The Creeper Gallery – New Hope, PA

The Creeper Gallery – New Hope, PA

The Creeper Gallery opened in 2013 as a place for Donna Marian, the owner, to sell her Gothic artwork and what she called “creepy-cool” antiques. “I wanted to have a nice, quiet life running a store,” she said.

But Donna also had the ability — present since childhood, she said — to sense when an old artifact was haunted. So in 2018 she began displaying some of them in her shop. “I started with one small case and a few items. Good, weird stuff. I didn’t know if it would be palatable to the public,” she said — but it was. “It got to the point where there would be fifty people around that case and nobody in the rest of the store.”

So Donna abandoned her goal of a quiet life, converted the shop’s storeroom into the “Red Room” — a mini-museum displaying nothing but haunted items — and raised the standards for what deserved to be in it. Combining her ghost-detecting skills with a set of self-imposed tests and rules, Donna said, brought some credibility to the trade in haunted items, and specifically to the exhibits in the Red Room, which made them popular with customers. It also led to Donna’s realization that several of her shop’s items were too dangerous to ever be sold.

“I’m not gonna risk sending anything bad home with anybody, ever,” Donna said. “I know from first-hand experience that you can have death and illness happen if you do.”

Donna took us on a tour of the Red Room. Crystals hanging from its ceiling supposedly grounded any wayward entities, but our camera battery nevertheless died — a common occurrence with electronics exposed to the Room, Donna said. Among the items that we saw were an enslaved person’s shackles; a supposedly cursed human skull given to Donna by a suspected murderer; a Civil War knee bone with embedded shrapnel; a woman’s dress (“She drank mercury and died in her twenties,” said Donna); a 400-year-old prayer book protected by nuns that Donna talks to in Latin (“Horrific, horrific,” Donna said); a prosthetic foot; a hardcover copy of “Sinking of the Titanic;” Roman Catholic exorcism censers that were supposedly connected to two murdered priests (“Really bad,” said Donna); and a 200-year-old sealed box from England — so dangerous that Donna wants to destroy it. “He’s on his way to getting burned as soon as I’m strong enough,” said Donna, who often personifies her haunted items with the sex of its dominant spirit.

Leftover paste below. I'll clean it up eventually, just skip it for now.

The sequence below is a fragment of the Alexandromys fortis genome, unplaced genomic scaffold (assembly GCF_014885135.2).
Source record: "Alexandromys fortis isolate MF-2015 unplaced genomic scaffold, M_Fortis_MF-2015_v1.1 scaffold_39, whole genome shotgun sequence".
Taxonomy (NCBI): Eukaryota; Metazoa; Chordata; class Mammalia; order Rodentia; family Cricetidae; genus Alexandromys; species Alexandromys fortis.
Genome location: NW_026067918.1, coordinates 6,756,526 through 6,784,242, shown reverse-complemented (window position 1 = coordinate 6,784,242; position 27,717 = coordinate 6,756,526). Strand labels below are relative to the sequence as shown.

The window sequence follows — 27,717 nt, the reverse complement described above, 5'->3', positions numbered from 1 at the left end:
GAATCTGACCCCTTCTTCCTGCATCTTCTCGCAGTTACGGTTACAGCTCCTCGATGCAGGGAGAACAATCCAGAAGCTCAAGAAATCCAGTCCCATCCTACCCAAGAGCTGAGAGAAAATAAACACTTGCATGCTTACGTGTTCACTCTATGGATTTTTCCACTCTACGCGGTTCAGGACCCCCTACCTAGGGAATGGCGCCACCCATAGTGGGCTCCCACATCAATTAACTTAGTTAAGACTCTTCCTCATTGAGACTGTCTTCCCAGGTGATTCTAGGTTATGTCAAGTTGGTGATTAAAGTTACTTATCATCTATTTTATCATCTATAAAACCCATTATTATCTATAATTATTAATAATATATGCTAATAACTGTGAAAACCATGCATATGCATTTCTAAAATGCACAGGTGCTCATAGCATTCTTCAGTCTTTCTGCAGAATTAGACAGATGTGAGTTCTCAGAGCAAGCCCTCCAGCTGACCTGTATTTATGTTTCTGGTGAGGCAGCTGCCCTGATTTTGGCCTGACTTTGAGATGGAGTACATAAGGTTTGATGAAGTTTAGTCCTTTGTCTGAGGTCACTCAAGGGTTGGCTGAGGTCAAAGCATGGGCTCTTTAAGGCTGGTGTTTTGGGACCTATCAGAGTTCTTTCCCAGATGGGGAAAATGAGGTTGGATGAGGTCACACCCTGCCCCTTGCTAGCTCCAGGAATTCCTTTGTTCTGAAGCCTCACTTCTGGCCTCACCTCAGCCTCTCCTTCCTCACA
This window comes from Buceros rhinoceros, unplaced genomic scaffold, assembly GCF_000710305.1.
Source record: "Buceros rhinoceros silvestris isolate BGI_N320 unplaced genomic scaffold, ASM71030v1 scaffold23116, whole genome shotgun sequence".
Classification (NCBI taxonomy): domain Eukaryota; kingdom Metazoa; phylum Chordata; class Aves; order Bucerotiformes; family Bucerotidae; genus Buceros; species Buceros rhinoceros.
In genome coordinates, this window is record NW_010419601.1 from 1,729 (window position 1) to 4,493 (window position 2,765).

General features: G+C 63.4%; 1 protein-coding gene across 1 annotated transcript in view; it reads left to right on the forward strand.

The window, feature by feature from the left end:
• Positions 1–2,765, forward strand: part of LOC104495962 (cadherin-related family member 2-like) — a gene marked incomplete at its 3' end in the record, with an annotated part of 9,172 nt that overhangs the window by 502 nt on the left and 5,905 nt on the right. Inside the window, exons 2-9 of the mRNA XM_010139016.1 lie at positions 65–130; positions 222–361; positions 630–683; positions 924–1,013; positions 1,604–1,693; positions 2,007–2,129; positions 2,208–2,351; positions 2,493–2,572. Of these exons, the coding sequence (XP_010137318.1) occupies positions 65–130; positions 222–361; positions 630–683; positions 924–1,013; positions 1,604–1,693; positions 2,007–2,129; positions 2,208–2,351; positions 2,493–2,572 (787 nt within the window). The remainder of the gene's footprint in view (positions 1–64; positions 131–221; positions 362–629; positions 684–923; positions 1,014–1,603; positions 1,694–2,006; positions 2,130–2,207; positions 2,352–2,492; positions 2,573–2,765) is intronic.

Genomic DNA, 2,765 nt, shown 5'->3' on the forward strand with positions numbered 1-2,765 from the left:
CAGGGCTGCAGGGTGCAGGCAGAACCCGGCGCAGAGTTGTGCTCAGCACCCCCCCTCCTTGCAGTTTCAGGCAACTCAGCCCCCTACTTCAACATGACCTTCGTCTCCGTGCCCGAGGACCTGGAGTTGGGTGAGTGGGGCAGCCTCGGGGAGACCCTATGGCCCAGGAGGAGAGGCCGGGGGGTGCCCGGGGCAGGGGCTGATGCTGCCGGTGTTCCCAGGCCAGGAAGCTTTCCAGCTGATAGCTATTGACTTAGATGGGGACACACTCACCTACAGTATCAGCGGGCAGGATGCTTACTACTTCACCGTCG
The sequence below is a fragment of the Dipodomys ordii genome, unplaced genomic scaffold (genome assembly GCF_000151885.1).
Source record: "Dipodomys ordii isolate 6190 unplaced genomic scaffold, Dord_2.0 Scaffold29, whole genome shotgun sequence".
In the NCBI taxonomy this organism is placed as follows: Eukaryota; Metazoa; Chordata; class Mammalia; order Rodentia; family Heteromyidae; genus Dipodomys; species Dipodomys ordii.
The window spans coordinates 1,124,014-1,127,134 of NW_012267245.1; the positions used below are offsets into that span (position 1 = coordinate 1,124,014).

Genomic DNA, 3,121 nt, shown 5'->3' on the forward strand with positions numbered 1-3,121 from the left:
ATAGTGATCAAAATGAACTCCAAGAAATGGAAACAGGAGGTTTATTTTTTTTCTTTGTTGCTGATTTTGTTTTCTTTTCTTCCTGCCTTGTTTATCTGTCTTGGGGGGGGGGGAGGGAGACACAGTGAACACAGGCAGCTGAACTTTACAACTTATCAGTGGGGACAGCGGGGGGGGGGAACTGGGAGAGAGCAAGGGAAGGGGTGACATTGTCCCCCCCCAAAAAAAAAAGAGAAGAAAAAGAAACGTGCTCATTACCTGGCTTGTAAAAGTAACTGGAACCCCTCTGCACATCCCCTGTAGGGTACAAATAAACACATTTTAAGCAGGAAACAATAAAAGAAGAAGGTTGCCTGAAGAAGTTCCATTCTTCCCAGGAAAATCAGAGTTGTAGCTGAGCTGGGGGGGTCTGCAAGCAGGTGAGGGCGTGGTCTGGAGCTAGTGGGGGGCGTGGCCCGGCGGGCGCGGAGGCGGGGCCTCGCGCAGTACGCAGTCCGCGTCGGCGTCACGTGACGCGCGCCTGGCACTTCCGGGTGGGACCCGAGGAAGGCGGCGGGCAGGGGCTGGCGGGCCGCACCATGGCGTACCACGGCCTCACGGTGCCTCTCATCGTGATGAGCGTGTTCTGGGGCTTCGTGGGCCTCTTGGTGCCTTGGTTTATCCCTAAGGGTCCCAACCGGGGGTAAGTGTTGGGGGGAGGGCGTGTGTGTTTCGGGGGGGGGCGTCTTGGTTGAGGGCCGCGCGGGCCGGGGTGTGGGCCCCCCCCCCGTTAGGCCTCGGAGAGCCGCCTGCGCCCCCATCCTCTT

As bad as these things may be, Donna assured us that they’re safe to be viewed by the public — for the same reason that all of those haunted yard sale bargains in your home haven’t turned it into a portal to purgatory. “Anything that belonged to somebody else can be haunted,” said Donna — not a reassuring thought — but most of those previously-owned items won’t bother you because the ghosts inside them don’t know that you’re there. As long as you avoid the prodding and summoning typical of paranormal investigators — or of reckless amateurs with Ouija boards — the spirits will remain safely oblivious and inert. Probably. At least, that’s what Donna told us.

It can take months of work, Donna said, to unlock the secrets of a haunted item. After tracking down its history, pinpointing the identity of the dead entity, and making some initial extra-corporeal contact, the piece is handed over to spirit mediums and paranormal researchers. Only if their findings match hers, Donna said, will the item be tagged and added to the Red Room. Customers who are fortunate enough to acquire one — it’s first come, first served — receive certification paperwork and a follow-up contact from Donna. “I want to make sure there are no problems.”

Donna said that there are as many nice spirits as nasty ones, but that good ghosts aren’t as powerful and, frankly, as crowd-pleasing as the demons and ax murderers. “I do try to find things that have a seedy background,” she said. And the idea that haunted items have to be eerie-looking, or even old, is an artificial construct, she admitted. “What I want,” she said, “is something that will draw you in and make you say, ‘What the hell is that?'” Donna is happy to leave the haunted IKEA furniture and PlayStation 3s to a future generation. She’s not interested.

Donna’s artwork and antiques often look more haunted than the Red Room exhibits — she credits this to her “the weirder the better” aesthetic — and she’s posted a hand-written list in The Creeper Gallery of questions commonly asked by visitors, which include, “Do you have nightmares?” and, “Why is everything dead in here?” No children under 16 are allowed in without an adult, although the clientele is mostly self-sorting. “We have giant window displays that are not normal,” she said. “You should have an idea that this place is creepy.”

A never-ending supply of items owned by previously living people means that Donna will never run out of haunted exhibits. She hopes to eventually expand the collection into a dedicated museum. But if she should pass on before then, she still plans to stick around. “I’m not leaving,” she said. “When I die, I’m going to the Red Room.” As a nice spirit.

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Reviewed by 1 user

    • August 3, 2023 7:36 pm

    I take my daughter here for a cool little creepy day out in New Hope. The area is so cool. I like this gallery, and while I still haven’t investigated it, I do get a creepy vibe in the back room area.

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